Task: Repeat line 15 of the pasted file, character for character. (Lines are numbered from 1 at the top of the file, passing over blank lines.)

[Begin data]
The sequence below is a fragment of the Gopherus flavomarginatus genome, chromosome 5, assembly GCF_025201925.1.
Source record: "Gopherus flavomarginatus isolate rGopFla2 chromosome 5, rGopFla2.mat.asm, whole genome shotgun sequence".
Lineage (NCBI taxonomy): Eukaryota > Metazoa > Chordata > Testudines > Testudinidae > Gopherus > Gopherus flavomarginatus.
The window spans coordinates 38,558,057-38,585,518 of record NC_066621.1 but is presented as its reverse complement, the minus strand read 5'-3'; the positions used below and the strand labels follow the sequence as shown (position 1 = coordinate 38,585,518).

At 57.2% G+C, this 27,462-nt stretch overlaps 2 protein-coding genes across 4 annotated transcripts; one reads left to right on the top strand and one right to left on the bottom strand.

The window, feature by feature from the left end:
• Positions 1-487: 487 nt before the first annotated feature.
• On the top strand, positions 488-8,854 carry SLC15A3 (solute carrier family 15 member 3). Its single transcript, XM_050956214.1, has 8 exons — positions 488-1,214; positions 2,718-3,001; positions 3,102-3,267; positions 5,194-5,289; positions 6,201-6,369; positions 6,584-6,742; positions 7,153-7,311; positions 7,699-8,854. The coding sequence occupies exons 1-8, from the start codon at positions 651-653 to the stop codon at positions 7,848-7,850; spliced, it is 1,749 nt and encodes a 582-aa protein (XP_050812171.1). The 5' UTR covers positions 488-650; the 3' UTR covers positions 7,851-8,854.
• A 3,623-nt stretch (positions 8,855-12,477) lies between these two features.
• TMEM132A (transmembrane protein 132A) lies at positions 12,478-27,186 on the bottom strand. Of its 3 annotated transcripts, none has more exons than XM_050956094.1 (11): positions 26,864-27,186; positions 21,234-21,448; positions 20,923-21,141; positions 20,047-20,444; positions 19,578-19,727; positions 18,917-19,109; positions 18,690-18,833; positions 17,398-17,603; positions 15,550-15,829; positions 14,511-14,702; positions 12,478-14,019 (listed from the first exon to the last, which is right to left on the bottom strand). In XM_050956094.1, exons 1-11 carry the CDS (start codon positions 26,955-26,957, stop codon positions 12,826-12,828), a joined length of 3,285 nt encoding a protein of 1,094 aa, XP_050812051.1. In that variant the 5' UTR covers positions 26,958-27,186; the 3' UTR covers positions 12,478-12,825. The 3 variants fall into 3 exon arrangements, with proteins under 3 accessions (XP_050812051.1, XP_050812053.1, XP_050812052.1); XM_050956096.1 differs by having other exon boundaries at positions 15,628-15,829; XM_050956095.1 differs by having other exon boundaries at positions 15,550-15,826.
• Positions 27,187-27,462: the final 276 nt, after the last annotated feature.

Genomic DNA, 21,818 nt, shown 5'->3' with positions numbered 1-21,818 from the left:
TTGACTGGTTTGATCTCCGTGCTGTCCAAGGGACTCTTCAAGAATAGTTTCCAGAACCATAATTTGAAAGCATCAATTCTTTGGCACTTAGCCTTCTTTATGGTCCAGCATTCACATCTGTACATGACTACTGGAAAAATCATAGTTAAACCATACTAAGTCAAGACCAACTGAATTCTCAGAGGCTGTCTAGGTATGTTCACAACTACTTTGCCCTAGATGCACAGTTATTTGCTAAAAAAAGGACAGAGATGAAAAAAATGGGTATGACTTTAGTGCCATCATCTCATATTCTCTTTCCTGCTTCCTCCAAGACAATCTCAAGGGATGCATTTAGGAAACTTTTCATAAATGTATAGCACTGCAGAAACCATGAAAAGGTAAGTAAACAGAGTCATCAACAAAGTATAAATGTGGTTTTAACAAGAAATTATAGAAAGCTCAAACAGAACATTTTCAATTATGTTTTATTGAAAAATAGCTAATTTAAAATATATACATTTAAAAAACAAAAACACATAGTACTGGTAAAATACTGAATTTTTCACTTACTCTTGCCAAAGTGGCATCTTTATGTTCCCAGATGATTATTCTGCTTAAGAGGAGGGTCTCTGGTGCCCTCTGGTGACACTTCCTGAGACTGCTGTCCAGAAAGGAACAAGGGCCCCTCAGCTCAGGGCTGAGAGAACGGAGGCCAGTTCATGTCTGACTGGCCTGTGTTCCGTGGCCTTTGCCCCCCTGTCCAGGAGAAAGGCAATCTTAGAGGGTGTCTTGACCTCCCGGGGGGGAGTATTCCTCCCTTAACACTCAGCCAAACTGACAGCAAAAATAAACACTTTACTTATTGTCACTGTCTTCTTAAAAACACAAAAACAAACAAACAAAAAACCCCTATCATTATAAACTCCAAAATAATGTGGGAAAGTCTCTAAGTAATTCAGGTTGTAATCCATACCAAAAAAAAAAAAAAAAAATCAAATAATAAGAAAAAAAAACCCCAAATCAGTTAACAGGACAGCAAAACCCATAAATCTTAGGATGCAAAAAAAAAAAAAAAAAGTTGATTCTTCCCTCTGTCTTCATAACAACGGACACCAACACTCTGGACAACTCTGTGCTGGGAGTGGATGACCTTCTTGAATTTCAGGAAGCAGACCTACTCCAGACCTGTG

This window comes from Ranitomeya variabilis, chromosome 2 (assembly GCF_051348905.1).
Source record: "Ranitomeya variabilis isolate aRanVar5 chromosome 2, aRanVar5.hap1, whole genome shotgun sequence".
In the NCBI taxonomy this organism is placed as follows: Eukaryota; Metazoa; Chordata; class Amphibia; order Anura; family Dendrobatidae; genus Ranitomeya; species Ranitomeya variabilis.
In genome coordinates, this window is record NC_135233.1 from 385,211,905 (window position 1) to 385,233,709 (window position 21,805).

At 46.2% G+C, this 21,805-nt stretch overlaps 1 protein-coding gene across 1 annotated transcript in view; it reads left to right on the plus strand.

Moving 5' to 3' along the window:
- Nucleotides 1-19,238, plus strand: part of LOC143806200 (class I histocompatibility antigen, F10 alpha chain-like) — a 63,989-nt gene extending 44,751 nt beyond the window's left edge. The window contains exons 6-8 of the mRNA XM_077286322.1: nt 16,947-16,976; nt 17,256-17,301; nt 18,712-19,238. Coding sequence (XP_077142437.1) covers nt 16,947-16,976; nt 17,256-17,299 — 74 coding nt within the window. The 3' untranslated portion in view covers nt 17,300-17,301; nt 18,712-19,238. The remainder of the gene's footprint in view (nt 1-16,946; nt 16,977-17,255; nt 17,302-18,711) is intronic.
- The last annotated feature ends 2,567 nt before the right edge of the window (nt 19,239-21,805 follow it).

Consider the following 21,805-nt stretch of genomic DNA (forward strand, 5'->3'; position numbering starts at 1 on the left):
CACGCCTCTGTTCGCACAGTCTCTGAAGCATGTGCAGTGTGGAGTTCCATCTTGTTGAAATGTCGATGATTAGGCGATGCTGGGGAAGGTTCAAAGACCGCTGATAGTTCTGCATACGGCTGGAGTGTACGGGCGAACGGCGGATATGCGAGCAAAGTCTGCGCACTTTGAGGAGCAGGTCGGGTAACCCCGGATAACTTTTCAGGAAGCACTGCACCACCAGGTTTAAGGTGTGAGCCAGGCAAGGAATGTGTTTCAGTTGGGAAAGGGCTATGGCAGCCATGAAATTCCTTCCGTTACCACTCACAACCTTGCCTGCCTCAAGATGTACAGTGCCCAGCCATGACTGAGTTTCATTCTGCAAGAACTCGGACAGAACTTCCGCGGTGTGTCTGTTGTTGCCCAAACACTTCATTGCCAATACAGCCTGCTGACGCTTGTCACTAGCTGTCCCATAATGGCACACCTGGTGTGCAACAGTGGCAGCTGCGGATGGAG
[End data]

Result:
Source record: "Ranitomeya variabilis isolate aRanVar5 chromosome 2, aRanVar5.hap1, whole genome shotgun sequence".